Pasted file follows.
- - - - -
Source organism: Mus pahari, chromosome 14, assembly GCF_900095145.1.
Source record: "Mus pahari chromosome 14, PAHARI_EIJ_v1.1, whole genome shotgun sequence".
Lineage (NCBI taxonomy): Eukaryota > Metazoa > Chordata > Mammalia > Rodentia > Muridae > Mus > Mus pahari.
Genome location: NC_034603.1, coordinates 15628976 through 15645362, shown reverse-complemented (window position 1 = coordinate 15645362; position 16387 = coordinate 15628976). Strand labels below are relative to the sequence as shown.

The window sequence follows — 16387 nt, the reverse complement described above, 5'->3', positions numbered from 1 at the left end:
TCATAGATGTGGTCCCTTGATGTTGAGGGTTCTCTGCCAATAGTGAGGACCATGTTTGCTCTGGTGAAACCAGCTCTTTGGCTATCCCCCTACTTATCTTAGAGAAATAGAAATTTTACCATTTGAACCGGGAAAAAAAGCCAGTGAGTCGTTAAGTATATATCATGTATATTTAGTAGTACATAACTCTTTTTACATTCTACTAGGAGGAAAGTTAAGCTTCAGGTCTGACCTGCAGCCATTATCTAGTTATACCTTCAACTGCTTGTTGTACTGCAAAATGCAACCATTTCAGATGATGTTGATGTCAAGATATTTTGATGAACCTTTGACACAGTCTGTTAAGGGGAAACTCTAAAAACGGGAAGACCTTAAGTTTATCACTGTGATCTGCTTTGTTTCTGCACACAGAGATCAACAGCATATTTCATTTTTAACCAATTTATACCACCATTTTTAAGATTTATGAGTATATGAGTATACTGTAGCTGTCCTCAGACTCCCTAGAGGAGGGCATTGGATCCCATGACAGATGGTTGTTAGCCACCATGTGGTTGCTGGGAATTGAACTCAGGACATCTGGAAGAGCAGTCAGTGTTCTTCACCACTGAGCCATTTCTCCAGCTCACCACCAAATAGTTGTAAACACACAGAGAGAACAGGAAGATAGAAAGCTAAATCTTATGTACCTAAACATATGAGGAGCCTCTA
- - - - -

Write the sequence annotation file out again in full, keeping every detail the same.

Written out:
Source organism: Mus pahari, chromosome 14, assembly GCF_900095145.1.
Source record: "Mus pahari chromosome 14, PAHARI_EIJ_v1.1, whole genome shotgun sequence".
Lineage (NCBI taxonomy): Eukaryota > Metazoa > Chordata > Mammalia > Rodentia > Muridae > Mus > Mus pahari.
Genome location: NC_034603.1, coordinates 15628976 through 15645362, shown reverse-complemented (window position 1 = coordinate 15645362; position 16387 = coordinate 15628976). Strand labels below are relative to the sequence as shown.

The window sequence follows — 16387 nt, the reverse complement described above, 5'->3', positions numbered from 1 at the left end:
TCATAGATGTGGTCCCTTGATGTTGAGGGTTCTCTGCCAATAGTGAGGACCATGTTTGCTCTGGTGAAACCAGCTCTTTGGCTATCCCCCTACTTATCTTAGAGAAATAGAAATTTTACCATTTGAACCGGGAAAAAAAGCCAGTGAGTCGTTAAGTATATATCATGTATATTTAGTAGTACATAACTCTTTTTACATTCTACTAGGAGGAAAGTTAAGCTTCAGGTCTGACCTGCAGCCATTATCTAGTTATACCTTCAACTGCTTGTTGTACTGCAAAATGCAACCATTTCAGATGATGTTGATGTCAAGATATTTTGATGAACCTTTGACACAGTCTGTTAAGGGGAAACTCTAAAAACGGGAAGACCTTAAGTTTATCACTGTGATCTGCTTTGTTTCTGCACACAGAGATCAACAGCATATTTCATTTTTAACCAATTTATACCACCATTTTTAAGATTTATGAGTATATGAGTATACTGTAGCTGTCCTCAGACTCCCTAGAGGAGGGCATTGGATCCCATGACAGATGGTTGTTAGCCACCATGTGGTTGCTGGGAATTGAACTCAGGACATCTGGAAGAGCAGTCAGTGTTCTTCACCACTGAGCCATTTCTCCAGCTCACCACCAAATAGTTGTAAACACACAGAGAGAACAGGAAGATAGAAAGCTAAATCTTATGTACCTAAACATATGAGGAGCCTCTA